The Society of Civil War Historians (SCWH) is an association of scholars dedicated to exploring slavery, the sectional crisis, Civil War, emancipation, and reconstruction roughly from the 1830s through 1880. The society also looks at the legacies of the conflict that continue to have an impact on society today. SCWH’s mission is to encourage scholarly activity and academic exchange among historians, graduate students, and professionals who interpret history in museums, national parks, archives, and other public facilities. SCWH’s goal is to bring greater coherence to the historical field by encouraging the integration of social, military, political, and other forms of history and generally to promote the study of the Civil War era.


Save the date: The SCWH biennial conference will be held at The Chattanoogan Hotel, Chattanooga, Tennessee, on June 2-4, 2016.

SCWH 2016 Conference Call for Papers

Thavolia Glymph has won the George and Ann Richards Prize for the best article published in The Journal of the Civil War Era in 2013. Her article, “Rose’s War and the Gendered Politics of Slave Insurgency in the Civil War,” appeared in the December issue.

Tom Watson Brown Book Award

Ari Kelman and Tad Brown



The Society of Civil War Historians and the Watson–Brown Foundation are proud to announce that Ari Kelman, McCabe-Greer Professor of the American Civil War Era, The Pennsylvania State University, is the recipient of the $50,000 Tom Watson Brown Book Award for 2014. Kelman received the award for his book A Misplaced Massacre: Struggling Over the Memory of Sand Creek, which was published by Harvard University Press, 2013. The book explores how generations of Americans have struggled to come to terms with the 1864 Sand Creek massacre and its aftermath. In November 1864 Colonel John Chivington, commanding Colorado volunteers, surprised and slaughtered more than 150 Cheyenne and Arapaho people, the great majority of them women, children, and the elderly who were camped on the banks of Sand Creek in southeastern Colorado Territory. Kelman tells the stories of those who lived through the massacre as well as the succeeding generations impacted by the destruction wrought by the Civil War and the conquest of the American West. Examining competing memories of this horrific event, he deftly shows how Native Americans, Colorado residents, National Park Service employees, historians, and politicians debated how the event should be memorialized at the 2007 opening of the Sand Creek Massacre National Historic Site. In doing so, he reveals the varied ways in which different groups of Americans come to know a shared past.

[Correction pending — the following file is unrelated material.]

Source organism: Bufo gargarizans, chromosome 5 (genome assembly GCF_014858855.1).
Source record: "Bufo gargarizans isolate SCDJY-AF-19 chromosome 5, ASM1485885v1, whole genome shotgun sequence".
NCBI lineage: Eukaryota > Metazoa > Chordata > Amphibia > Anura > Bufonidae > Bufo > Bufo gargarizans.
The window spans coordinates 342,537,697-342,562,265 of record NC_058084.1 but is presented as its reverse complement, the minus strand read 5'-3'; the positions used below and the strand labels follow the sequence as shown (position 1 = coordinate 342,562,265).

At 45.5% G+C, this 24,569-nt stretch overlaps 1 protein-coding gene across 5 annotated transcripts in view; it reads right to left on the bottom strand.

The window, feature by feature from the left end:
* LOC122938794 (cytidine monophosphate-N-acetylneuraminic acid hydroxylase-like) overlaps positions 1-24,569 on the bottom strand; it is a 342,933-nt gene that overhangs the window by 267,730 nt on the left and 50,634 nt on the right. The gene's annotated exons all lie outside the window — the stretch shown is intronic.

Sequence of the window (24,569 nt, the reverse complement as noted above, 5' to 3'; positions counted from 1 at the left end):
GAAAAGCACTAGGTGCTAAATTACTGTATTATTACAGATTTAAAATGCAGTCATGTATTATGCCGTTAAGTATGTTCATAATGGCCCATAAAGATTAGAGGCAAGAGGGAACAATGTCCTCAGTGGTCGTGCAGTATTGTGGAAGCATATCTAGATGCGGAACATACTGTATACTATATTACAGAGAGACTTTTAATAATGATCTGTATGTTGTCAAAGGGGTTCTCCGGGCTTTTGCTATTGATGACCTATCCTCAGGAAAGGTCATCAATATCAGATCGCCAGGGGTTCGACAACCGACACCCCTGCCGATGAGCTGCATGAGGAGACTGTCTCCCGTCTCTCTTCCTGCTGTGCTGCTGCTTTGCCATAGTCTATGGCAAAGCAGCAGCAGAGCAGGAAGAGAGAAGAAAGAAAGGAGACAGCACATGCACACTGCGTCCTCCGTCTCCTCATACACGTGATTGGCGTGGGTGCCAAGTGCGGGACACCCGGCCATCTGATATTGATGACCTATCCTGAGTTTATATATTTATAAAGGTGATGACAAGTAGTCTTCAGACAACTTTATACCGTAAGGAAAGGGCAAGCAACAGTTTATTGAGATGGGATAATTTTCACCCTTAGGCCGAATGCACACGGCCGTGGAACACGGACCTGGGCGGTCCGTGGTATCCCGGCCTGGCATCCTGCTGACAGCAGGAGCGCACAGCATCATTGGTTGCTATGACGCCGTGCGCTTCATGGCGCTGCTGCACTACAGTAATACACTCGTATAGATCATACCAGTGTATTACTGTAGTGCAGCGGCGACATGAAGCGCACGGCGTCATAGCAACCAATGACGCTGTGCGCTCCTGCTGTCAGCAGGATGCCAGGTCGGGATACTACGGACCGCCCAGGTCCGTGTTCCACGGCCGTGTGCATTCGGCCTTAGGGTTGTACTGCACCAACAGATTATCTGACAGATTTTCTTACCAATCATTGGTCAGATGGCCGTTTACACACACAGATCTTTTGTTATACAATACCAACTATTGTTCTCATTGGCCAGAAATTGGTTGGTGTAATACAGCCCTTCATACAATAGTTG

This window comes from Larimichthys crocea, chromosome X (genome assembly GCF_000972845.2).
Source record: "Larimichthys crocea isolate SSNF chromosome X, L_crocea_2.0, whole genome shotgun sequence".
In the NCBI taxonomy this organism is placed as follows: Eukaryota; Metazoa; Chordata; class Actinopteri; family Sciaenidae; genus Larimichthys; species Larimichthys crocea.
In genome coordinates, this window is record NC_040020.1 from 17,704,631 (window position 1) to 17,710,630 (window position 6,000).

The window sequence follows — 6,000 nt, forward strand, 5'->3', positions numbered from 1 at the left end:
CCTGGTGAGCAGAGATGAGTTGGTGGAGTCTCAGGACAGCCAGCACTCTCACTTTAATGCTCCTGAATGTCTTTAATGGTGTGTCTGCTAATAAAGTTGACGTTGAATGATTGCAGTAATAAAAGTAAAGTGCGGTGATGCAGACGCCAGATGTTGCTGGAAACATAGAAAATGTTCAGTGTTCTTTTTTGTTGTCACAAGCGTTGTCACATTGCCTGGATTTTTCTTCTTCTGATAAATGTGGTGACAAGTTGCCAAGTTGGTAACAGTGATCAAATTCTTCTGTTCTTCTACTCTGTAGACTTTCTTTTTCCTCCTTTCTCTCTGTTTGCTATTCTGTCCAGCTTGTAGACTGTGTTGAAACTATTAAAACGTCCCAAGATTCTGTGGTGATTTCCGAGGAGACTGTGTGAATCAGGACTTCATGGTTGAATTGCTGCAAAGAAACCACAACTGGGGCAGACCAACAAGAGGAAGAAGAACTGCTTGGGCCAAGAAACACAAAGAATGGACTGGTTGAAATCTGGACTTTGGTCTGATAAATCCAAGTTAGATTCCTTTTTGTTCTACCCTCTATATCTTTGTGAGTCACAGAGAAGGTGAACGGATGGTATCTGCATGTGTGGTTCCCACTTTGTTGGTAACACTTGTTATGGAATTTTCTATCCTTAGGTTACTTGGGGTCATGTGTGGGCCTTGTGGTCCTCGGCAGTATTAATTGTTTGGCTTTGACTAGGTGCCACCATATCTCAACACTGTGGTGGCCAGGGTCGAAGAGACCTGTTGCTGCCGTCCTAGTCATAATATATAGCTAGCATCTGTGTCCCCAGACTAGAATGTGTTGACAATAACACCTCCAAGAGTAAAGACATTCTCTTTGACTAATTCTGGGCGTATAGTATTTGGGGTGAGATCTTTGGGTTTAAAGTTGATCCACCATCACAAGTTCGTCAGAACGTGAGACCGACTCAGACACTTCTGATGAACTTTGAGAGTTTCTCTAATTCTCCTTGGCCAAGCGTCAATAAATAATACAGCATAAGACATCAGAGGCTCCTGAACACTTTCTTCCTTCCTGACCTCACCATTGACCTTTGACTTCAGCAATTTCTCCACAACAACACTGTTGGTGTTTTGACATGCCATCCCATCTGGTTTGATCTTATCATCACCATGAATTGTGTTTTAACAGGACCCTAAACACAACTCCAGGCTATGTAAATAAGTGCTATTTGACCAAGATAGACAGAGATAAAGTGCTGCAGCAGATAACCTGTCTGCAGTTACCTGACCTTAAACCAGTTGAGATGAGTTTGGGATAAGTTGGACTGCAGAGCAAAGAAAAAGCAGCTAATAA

Kelman received the $50,000 award at the Tom Watson Brown Book Award dinner held at the Hilton Atlanta, on Friday, November 14. The Hilton Atlanta served as the conference hotel for the annual meeting of the Southern Historical Association in Atlanta, Georgia, on November 13-16, 2014. The SCWH holds its annual banquet in conjunction with the Southern.